Complications ensue when Harry Livingstone, the hotel’s drunken proprietor, takes a fancy to the young American. As in her dreams, Sylvia and Alexander get together – but with unexpected results.

Amazon Kindle version: Out of the Blue 

Amazon Kindle UK version: Out of the Blue 

PAPERBACK version: Out of the Blue 

Barnes & Noble version: Out of the Blue 

iTunes version: Out of the Blue 

Smashwords version: Out of the Blue

Out of the Blue: A Novel ~ Arriving 9/22/14

By Lisa Maliga

Copyright 2014

Here’s the official description:

 out of the blue a novel by lisa maliga

It all began in the summer of 1979 …

Sylvia Gardner is a naïve library clerk who lives with her dysfunctional mother in Richport, Illinois. Vivian tells her daughter not to trust men because they only want to use her. After being dumped by her first boyfriend, Sylvia falls in love with an English actor after watching him on a PBS drama. Researching Alexander Thorpe’s life and career for two years, she saves her money so she can visit him in his Cotswolds village. She stays at the Windrush Arms Hotel, soon discovering they share a secret connection.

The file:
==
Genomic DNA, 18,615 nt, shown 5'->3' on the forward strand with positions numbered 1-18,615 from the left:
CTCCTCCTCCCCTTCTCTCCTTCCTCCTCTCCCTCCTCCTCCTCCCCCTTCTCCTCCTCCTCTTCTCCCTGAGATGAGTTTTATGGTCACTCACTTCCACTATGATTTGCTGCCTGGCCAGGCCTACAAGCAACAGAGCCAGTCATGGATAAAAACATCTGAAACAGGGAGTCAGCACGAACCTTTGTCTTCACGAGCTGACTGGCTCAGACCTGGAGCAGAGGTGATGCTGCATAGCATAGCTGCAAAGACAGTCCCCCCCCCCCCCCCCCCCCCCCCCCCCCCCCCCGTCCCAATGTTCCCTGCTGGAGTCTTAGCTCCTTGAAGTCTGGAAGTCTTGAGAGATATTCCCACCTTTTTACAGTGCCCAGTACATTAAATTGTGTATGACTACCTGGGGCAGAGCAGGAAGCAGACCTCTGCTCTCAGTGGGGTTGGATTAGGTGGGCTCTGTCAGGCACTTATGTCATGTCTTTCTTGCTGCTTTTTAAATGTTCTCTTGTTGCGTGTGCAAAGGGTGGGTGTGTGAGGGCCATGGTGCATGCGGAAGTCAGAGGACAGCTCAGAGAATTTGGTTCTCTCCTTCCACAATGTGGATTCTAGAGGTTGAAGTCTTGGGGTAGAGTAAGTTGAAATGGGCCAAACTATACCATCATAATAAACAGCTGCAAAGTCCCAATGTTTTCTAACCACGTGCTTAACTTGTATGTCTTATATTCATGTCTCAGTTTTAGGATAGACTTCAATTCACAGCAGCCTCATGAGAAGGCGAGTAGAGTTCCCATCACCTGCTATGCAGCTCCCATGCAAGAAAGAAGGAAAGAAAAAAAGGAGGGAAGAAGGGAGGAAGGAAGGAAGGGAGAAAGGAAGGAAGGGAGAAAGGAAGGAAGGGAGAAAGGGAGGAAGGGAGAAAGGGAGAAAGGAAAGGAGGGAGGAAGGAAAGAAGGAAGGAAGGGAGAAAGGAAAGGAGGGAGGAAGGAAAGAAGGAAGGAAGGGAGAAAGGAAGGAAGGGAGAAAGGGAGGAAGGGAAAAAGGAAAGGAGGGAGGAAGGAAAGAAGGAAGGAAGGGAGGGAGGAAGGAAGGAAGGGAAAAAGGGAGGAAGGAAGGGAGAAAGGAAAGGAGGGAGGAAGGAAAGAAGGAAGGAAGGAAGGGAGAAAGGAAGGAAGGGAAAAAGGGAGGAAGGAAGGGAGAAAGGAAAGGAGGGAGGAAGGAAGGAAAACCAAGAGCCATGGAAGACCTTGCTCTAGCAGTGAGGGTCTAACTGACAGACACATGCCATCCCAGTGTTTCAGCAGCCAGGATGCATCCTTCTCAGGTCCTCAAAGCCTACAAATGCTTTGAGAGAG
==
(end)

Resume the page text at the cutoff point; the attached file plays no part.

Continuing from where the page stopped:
Complications ensue when Harry Livingstone, the hotel’s drunken proprietor, takes a fancy to the young American. As in her dreams, Sylvia and Alexander get together – but with unexpected results.

 

Amazon Kindle version: Out of the Blue 

Amazon Kindle UK version: Out of the Blue 

PAPERBACK version: Out of the Blue

Barnes & Noble version: Out of the Blue

iTunes version: Out of the Blue

Smashwords version: Out of the Blue

Out of the Blue ~ Behind the Novel

By Lisa Maliga

Copyright 2013, 2014

Out of the Blue was a unique book for me to write as much of the story takes place in England. It involved a little jaunt across the ocean. I took some time off from work and traveled around England for several months. Staying in London was too expensive so I went north – to the Cotswolds. There I stumbled upon a small village inn that served as a model for the Windrush Arms Hotel.